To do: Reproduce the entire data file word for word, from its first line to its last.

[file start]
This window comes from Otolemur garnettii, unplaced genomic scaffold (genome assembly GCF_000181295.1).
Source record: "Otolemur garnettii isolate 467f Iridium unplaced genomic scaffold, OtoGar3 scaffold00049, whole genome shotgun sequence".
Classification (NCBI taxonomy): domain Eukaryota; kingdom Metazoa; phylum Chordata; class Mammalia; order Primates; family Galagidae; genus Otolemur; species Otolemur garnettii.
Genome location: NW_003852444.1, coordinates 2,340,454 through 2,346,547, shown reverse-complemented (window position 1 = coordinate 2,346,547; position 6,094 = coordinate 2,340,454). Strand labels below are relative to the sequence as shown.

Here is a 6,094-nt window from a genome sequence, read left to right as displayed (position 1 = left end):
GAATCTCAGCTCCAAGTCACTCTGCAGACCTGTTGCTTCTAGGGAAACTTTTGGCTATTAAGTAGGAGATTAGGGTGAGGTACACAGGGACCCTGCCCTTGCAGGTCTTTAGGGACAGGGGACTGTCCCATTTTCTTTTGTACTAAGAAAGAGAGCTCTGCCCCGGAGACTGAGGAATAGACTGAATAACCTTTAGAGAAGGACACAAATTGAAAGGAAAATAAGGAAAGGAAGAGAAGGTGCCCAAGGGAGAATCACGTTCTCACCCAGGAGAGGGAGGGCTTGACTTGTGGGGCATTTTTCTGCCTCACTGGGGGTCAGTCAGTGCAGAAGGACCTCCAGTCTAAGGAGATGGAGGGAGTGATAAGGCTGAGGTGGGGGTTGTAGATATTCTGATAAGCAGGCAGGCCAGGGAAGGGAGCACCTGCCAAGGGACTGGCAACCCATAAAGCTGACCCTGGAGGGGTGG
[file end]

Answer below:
This window comes from Otolemur garnettii, unplaced genomic scaffold (genome assembly GCF_000181295.1).
Source record: "Otolemur garnettii isolate 467f Iridium unplaced genomic scaffold, OtoGar3 scaffold00049, whole genome shotgun sequence".
Classification (NCBI taxonomy): domain Eukaryota; kingdom Metazoa; phylum Chordata; class Mammalia; order Primates; family Galagidae; genus Otolemur; species Otolemur garnettii.
Genome location: NW_003852444.1, coordinates 2,340,454 through 2,346,547, shown reverse-complemented (window position 1 = coordinate 2,346,547; position 6,094 = coordinate 2,340,454). Strand labels below are relative to the sequence as shown.

Here is a 6,094-nt window from a genome sequence, read left to right as displayed (position 1 = left end):
GAATCTCAGCTCCAAGTCACTCTGCAGACCTGTTGCTTCTAGGGAAACTTTTGGCTATTAAGTAGGAGATTAGGGTGAGGTACACAGGGACCCTGCCCTTGCAGGTCTTTAGGGACAGGGGACTGTCCCATTTTCTTTTGTACTAAGAAAGAGAGCTCTGCCCCGGAGACTGAGGAATAGACTGAATAACCTTTAGAGAAGGACACAAATTGAAAGGAAAATAAGGAAAGGAAGAGAAGGTGCCCAAGGGAGAATCACGTTCTCACCCAGGAGAGGGAGGGCTTGACTTGTGGGGCATTTTTCTGCCTCACTGGGGGTCAGTCAGTGCAGAAGGACCTCCAGTCTAAGGAGATGGAGGGAGTGATAAGGCTGAGGTGGGGGTTGTAGATATTCTGATAAGCAGGCAGGCCAGGGAAGGGAGCACCTGCCAAGGGACTGGCAACCCATAAAGCTGACCCTGGAGGGGTGG